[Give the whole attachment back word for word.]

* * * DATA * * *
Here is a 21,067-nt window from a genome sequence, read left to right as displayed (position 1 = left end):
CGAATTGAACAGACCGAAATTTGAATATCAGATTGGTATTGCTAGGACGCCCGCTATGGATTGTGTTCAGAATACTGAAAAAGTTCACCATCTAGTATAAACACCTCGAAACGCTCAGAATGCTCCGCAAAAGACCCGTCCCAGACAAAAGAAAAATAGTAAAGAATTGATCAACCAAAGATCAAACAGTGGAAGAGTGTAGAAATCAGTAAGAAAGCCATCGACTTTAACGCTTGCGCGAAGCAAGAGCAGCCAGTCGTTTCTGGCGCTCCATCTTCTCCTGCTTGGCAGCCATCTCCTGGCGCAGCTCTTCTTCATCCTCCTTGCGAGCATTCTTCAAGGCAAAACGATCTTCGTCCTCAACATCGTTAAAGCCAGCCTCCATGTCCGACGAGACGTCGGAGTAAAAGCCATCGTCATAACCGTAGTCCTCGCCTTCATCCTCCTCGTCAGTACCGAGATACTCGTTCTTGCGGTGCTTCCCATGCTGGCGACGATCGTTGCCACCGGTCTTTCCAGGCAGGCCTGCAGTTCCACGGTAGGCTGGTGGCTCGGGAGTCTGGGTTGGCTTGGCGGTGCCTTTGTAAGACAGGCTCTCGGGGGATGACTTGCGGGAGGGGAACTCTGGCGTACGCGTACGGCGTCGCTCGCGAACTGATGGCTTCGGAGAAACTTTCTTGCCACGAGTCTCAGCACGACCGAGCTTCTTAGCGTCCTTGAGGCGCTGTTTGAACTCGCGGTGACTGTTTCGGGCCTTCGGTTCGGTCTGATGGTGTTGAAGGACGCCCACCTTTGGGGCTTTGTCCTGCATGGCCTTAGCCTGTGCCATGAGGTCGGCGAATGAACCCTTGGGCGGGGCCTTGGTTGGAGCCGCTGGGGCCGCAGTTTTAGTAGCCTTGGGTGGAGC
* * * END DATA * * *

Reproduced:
Here is a 21,067-nt window from a genome sequence, read left to right as displayed (position 1 = left end):
CGAATTGAACAGACCGAAATTTGAATATCAGATTGGTATTGCTAGGACGCCCGCTATGGATTGTGTTCAGAATACTGAAAAAGTTCACCATCTAGTATAAACACCTCGAAACGCTCAGAATGCTCCGCAAAAGACCCGTCCCAGACAAAAGAAAAATAGTAAAGAATTGATCAACCAAAGATCAAACAGTGGAAGAGTGTAGAAATCAGTAAGAAAGCCATCGACTTTAACGCTTGCGCGAAGCAAGAGCAGCCAGTCGTTTCTGGCGCTCCATCTTCTCCTGCTTGGCAGCCATCTCCTGGCGCAGCTCTTCTTCATCCTCCTTGCGAGCATTCTTCAAGGCAAAACGATCTTCGTCCTCAACATCGTTAAAGCCAGCCTCCATGTCCGACGAGACGTCGGAGTAAAAGCCATCGTCATAACCGTAGTCCTCGCCTTCATCCTCCTCGTCAGTACCGAGATACTCGTTCTTGCGGTGCTTCCCATGCTGGCGACGATCGTTGCCACCGGTCTTTCCAGGCAGGCCTGCAGTTCCACGGTAGGCTGGTGGCTCGGGAGTCTGGGTTGGCTTGGCGGTGCCTTTGTAAGACAGGCTCTCGGGGGATGACTTGCGGGAGGGGAACTCTGGCGTACGCGTACGGCGTCGCTCGCGAACTGATGGCTTCGGAGAAACTTTCTTGCCACGAGTCTCAGCACGACCGAGCTTCTTAGCGTCCTTGAGGCGCTGTTTGAACTCGCGGTGACTGTTTCGGGCCTTCGGTTCGGTCTGATGGTGTTGAAGGACGCCCACCTTTGGGGCTTTGTCCTGCATGGCCTTAGCCTGTGCCATGAGGTCGGCGAATGAACCCTTGGGCGGGGCCTTGGTTGGAGCCGCTGGGGCCGCAGTTTTAGTAGCCTTGGGTGGAGC